For instance, if your entire HR department is 55+, you have trouble brewing. As older HR workers retire or make lateral moves, you should have a plan in place so that younger specialists and managers have time to learn from their older peers and be ready to step into senior roles when the time comes.

Some managers unconsciously get into the mind-set of thinking they need someone of a particular age, gender or other external characteristic rather than focusing on skill set.

A succession plan that outlines each position’s key roles and responsibilities can help an organization shake such self-limiting behaviors and create opportunities to find excellent replacements for retiring workers. Remember, someone’s style or work cadence doesn’t necessarily equate with an ability to learn or fulfill a new role.

6. Manage across generations

Aging employees need to know that it’s part of their job to train the younger generation, and younger workers need to know it’s their job to learn from their more experienced peers. At the same time, you don’t want to signal to older workers that their experience is unappreciated or unneeded, or that you think it’s time for them to leave.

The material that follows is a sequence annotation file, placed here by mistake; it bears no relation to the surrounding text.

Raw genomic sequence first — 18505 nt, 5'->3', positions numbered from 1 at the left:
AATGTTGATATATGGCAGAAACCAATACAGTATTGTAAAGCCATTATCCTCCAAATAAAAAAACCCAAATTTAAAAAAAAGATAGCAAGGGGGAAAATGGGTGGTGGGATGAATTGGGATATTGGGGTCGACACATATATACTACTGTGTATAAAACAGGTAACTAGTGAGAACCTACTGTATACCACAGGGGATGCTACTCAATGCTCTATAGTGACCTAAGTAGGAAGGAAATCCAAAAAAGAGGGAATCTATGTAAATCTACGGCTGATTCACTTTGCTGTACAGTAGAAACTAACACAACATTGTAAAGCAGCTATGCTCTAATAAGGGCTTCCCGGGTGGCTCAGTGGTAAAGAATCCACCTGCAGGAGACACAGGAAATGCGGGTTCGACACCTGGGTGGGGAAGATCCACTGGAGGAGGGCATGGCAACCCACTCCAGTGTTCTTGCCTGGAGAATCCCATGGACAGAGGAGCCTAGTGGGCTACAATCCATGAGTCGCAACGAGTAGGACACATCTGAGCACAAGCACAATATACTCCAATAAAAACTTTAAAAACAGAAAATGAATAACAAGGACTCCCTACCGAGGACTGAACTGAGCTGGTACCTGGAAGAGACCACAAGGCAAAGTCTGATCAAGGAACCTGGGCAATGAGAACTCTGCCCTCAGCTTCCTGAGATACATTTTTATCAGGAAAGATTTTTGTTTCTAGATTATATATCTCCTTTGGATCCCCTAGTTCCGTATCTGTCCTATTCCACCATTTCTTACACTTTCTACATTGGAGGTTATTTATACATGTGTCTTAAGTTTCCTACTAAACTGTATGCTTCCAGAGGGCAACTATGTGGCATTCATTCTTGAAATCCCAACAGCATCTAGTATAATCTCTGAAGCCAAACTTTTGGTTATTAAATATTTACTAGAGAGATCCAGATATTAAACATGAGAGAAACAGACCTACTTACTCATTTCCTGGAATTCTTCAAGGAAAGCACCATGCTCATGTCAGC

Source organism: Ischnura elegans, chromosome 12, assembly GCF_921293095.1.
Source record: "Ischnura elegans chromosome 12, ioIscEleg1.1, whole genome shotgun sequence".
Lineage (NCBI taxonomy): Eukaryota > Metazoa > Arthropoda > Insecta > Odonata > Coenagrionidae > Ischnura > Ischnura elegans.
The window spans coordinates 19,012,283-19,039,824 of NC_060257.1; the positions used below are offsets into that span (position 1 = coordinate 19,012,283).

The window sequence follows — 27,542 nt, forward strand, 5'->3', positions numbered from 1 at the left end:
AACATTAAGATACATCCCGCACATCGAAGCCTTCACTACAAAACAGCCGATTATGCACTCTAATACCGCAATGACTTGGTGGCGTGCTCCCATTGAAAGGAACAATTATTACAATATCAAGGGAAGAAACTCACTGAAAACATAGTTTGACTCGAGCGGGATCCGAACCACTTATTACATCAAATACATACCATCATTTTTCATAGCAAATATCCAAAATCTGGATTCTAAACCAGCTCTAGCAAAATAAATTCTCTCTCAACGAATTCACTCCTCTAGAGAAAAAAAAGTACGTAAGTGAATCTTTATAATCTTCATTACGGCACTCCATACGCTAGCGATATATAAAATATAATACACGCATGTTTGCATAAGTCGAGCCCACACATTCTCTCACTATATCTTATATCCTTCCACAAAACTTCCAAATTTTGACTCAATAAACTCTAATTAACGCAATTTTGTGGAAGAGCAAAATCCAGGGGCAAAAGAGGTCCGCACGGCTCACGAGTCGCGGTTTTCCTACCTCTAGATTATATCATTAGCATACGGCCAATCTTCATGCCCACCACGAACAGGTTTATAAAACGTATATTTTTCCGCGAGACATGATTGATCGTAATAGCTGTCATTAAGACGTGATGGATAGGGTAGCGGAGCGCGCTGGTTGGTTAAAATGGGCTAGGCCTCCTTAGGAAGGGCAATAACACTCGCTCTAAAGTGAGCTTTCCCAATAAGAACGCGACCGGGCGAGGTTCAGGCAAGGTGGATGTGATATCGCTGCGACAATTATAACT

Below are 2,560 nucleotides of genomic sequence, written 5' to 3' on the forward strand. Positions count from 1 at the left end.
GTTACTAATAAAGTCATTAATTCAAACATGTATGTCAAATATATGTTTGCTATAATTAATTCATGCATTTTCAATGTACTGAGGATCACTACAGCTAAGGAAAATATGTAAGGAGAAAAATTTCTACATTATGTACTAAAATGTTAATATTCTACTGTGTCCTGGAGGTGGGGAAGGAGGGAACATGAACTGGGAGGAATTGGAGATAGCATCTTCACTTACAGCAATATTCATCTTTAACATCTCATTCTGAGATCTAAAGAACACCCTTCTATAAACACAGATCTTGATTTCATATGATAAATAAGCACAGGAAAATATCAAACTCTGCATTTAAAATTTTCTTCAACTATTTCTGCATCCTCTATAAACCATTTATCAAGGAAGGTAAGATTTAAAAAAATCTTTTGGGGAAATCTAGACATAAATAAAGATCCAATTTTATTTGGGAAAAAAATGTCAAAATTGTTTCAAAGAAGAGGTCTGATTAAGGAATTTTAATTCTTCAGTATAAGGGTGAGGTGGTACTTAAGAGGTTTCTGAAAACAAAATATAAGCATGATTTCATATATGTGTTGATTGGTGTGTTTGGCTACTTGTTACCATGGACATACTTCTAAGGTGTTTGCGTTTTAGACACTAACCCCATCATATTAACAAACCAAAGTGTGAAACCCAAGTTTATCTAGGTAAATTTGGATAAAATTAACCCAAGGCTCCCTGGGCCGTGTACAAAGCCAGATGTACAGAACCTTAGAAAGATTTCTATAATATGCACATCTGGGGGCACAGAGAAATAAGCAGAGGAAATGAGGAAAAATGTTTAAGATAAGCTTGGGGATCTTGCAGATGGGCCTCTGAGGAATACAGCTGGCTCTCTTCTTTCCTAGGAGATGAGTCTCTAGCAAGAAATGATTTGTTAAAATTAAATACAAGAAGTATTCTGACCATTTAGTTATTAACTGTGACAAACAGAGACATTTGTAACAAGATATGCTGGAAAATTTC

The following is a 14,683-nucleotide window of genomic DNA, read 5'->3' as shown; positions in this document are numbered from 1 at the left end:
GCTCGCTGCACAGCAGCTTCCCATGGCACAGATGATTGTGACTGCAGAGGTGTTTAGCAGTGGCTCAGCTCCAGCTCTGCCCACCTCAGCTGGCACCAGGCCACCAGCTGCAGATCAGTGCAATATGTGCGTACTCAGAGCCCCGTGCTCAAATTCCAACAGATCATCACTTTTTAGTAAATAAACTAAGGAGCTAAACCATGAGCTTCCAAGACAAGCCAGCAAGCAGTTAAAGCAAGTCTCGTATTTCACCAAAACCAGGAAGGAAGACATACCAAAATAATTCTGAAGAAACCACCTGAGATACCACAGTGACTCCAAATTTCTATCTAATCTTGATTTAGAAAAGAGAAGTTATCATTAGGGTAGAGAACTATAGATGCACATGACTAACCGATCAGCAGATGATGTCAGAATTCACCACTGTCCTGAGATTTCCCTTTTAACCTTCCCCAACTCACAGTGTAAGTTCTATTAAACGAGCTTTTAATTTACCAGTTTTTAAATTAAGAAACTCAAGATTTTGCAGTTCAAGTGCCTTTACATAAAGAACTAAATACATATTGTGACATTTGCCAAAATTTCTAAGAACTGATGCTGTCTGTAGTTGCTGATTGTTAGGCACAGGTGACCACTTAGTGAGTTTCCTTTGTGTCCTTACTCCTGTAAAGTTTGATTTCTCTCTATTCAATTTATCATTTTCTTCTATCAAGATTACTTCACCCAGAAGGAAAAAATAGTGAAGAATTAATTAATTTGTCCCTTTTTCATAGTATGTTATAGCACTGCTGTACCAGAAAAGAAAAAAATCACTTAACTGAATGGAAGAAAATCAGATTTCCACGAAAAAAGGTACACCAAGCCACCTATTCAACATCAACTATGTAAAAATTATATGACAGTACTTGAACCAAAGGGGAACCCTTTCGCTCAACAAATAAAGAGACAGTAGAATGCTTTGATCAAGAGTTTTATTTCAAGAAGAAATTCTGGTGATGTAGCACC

You can help facilitate cross-generational learning by reminding everyone that there is much to be learned from different perspectives and work styles. Often, if the leader fosters an open-sharing work environment it can minimize feelings of ageism or discrimination that older workers may feel as they begin to transition.

An open environment can be as simple or complex as the leader desires. It may take the form of quarterly team huddles. For a younger manager, showing respect to older workers might mean planning a staff outing to a museum rather than a rock-climbing facility. For an older manager, it might mean encouraging senior staff to mentor a younger employee or engaging them in the process of planning for their retirement.